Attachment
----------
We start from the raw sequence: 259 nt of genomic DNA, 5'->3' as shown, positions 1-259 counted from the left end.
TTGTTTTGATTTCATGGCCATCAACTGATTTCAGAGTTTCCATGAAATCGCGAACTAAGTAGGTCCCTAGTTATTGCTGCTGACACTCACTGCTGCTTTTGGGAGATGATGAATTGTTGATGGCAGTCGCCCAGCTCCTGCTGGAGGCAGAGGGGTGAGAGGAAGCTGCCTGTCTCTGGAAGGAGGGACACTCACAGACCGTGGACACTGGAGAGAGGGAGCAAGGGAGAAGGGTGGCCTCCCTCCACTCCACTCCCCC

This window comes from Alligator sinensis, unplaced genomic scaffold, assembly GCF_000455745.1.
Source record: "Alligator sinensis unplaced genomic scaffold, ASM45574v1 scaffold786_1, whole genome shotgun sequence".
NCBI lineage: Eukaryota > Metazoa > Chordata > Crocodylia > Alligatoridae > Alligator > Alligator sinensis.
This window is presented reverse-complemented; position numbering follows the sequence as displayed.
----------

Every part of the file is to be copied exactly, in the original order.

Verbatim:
We start from the raw sequence: 259 nt of genomic DNA, 5'->3' as shown, positions 1-259 counted from the left end.
TTGTTTTGATTTCATGGCCATCAACTGATTTCAGAGTTTCCATGAAATCGCGAACTAAGTAGGTCCCTAGTTATTGCTGCTGACACTCACTGCTGCTTTTGGGAGATGATGAATTGTTGATGGCAGTCGCCCAGCTCCTGCTGGAGGCAGAGGGGTGAGAGGAAGCTGCCTGTCTCTGGAAGGAGGGACACTCACAGACCGTGGACACTGGAGAGAGGGAGCAAGGGAGAAGGGTGGCCTCCCTCCACTCCACTCCCCC

This window comes from Alligator sinensis, unplaced genomic scaffold, assembly GCF_000455745.1.
Source record: "Alligator sinensis unplaced genomic scaffold, ASM45574v1 scaffold786_1, whole genome shotgun sequence".
NCBI lineage: Eukaryota > Metazoa > Chordata > Crocodylia > Alligatoridae > Alligator > Alligator sinensis.
This window is presented reverse-complemented; position numbering follows the sequence as displayed.